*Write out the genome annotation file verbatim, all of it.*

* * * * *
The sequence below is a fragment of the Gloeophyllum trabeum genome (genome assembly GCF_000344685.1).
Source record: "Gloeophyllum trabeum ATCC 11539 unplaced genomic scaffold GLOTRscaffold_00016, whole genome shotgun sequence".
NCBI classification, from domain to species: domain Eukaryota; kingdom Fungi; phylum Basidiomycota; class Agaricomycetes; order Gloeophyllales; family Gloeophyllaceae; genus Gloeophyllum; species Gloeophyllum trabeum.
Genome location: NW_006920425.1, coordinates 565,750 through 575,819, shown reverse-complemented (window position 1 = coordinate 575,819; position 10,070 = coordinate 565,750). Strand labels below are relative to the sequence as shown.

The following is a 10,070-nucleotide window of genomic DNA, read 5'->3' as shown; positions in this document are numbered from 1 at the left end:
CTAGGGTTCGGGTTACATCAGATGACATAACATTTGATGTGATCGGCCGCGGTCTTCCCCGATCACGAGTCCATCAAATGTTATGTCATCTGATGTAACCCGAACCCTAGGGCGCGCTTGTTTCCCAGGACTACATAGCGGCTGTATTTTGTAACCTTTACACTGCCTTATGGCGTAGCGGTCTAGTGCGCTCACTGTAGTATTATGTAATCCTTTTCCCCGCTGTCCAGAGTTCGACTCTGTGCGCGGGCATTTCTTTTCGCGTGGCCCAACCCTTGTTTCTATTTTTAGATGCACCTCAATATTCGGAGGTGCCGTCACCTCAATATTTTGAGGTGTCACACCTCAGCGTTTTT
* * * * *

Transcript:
The sequence below is a fragment of the Gloeophyllum trabeum genome (genome assembly GCF_000344685.1).
Source record: "Gloeophyllum trabeum ATCC 11539 unplaced genomic scaffold GLOTRscaffold_00016, whole genome shotgun sequence".
NCBI classification, from domain to species: domain Eukaryota; kingdom Fungi; phylum Basidiomycota; class Agaricomycetes; order Gloeophyllales; family Gloeophyllaceae; genus Gloeophyllum; species Gloeophyllum trabeum.
Genome location: NW_006920425.1, coordinates 565,750 through 575,819, shown reverse-complemented (window position 1 = coordinate 575,819; position 10,070 = coordinate 565,750). Strand labels below are relative to the sequence as shown.

The following is a 10,070-nucleotide window of genomic DNA, read 5'->3' as shown; positions in this document are numbered from 1 at the left end:
CTAGGGTTCGGGTTACATCAGATGACATAACATTTGATGTGATCGGCCGCGGTCTTCCCCGATCACGAGTCCATCAAATGTTATGTCATCTGATGTAACCCGAACCCTAGGGCGCGCTTGTTTCCCAGGACTACATAGCGGCTGTATTTTGTAACCTTTACACTGCCTTATGGCGTAGCGGTCTAGTGCGCTCACTGTAGTATTATGTAATCCTTTTCCCCGCTGTCCAGAGTTCGACTCTGTGCGCGGGCATTTCTTTTCGCGTGGCCCAACCCTTGTTTCTATTTTTAGATGCACCTCAATATTCGGAGGTGCCGTCACCTCAATATTTTGAGGTGTCACACCTCAGCGTTTTT